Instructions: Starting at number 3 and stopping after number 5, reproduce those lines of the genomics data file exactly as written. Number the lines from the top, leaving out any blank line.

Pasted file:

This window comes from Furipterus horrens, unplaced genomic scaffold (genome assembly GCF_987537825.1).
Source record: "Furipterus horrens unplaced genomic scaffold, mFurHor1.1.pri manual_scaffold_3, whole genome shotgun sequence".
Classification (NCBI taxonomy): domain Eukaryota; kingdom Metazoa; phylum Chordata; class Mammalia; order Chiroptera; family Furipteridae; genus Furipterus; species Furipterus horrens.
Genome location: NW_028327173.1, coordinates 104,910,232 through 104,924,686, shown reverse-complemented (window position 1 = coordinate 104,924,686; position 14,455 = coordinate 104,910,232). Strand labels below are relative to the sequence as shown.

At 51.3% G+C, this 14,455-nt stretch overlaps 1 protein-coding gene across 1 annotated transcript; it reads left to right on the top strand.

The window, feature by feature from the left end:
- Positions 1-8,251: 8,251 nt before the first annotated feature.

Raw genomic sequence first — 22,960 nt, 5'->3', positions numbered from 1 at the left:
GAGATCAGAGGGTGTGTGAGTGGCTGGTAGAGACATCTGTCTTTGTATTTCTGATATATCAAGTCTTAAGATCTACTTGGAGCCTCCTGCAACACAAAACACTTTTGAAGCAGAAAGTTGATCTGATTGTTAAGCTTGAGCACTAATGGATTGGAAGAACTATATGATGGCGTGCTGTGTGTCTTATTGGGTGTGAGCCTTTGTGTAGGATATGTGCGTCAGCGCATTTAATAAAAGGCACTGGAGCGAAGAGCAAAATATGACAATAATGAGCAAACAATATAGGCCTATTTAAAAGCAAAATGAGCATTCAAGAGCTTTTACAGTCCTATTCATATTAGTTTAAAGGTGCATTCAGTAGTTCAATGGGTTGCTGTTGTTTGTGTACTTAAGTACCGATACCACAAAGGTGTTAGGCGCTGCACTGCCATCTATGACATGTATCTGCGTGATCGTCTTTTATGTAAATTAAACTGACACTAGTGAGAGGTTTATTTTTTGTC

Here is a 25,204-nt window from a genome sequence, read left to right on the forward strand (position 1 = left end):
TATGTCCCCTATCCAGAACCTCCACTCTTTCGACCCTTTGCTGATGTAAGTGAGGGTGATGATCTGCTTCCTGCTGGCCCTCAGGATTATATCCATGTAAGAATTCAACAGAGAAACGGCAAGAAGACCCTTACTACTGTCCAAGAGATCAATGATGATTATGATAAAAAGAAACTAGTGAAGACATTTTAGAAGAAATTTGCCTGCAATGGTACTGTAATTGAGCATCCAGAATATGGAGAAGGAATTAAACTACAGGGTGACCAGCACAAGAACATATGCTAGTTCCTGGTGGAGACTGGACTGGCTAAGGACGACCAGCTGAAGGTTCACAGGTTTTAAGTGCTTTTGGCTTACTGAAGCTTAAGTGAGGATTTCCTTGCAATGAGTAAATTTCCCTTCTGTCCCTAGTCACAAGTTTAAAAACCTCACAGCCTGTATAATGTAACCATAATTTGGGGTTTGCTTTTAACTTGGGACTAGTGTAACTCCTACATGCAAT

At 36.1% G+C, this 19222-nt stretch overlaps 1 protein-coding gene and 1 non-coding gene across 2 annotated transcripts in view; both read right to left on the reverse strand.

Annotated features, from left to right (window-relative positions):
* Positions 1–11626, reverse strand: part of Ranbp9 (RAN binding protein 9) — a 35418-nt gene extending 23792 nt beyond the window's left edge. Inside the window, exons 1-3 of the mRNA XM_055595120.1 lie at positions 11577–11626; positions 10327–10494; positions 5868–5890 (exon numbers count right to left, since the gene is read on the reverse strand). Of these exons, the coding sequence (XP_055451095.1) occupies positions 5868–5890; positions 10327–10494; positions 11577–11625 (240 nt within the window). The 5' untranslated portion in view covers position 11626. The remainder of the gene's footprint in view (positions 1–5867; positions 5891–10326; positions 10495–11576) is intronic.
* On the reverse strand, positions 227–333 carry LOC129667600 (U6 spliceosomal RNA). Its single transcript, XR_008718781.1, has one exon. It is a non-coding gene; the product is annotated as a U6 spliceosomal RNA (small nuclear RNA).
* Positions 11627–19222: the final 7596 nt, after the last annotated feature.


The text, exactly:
Classification (NCBI taxonomy): domain Eukaryota; kingdom Metazoa; phylum Chordata; class Mammalia; order Chiroptera; family Furipteridae; genus Furipterus; species Furipterus horrens.
Genome location: NW_028327173.1, coordinates 104,910,232 through 104,924,686, shown reverse-complemented (window position 1 = coordinate 104,924,686; position 14,455 = coordinate 104,910,232). Strand labels below are relative to the sequence as shown.

At 51.3% G+C, this 14,455-nt stretch overlaps 1 protein-coding gene across 1 annotated transcript; it reads left to right on the top strand.